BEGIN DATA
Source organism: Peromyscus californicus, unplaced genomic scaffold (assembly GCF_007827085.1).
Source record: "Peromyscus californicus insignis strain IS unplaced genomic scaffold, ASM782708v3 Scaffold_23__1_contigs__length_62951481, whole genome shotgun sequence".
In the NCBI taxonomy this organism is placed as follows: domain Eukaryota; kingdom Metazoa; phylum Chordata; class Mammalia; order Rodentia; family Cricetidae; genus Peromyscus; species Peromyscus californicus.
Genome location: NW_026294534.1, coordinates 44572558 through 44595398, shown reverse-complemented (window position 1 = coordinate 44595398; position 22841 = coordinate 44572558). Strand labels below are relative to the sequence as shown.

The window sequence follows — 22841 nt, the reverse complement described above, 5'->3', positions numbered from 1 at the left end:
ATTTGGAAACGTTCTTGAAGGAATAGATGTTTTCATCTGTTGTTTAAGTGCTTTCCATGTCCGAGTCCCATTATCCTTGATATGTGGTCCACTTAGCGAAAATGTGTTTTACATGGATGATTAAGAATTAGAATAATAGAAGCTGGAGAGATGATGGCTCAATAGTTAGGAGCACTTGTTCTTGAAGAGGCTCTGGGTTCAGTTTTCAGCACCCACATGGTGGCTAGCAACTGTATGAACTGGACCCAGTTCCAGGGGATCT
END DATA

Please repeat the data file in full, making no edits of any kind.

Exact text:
Source organism: Peromyscus californicus, unplaced genomic scaffold (assembly GCF_007827085.1).
Source record: "Peromyscus californicus insignis strain IS unplaced genomic scaffold, ASM782708v3 Scaffold_23__1_contigs__length_62951481, whole genome shotgun sequence".
In the NCBI taxonomy this organism is placed as follows: domain Eukaryota; kingdom Metazoa; phylum Chordata; class Mammalia; order Rodentia; family Cricetidae; genus Peromyscus; species Peromyscus californicus.
Genome location: NW_026294534.1, coordinates 44572558 through 44595398, shown reverse-complemented (window position 1 = coordinate 44595398; position 22841 = coordinate 44572558). Strand labels below are relative to the sequence as shown.

The window sequence follows — 22841 nt, the reverse complement described above, 5'->3', positions numbered from 1 at the left end:
ATTTGGAAACGTTCTTGAAGGAATAGATGTTTTCATCTGTTGTTTAAGTGCTTTCCATGTCCGAGTCCCATTATCCTTGATATGTGGTCCACTTAGCGAAAATGTGTTTTACATGGATGATTAAGAATTAGAATAATAGAAGCTGGAGAGATGATGGCTCAATAGTTAGGAGCACTTGTTCTTGAAGAGGCTCTGGGTTCAGTTTTCAGCACCCACATGGTGGCTAGCAACTGTATGAACTGGACCCAGTTCCAGGGGATCT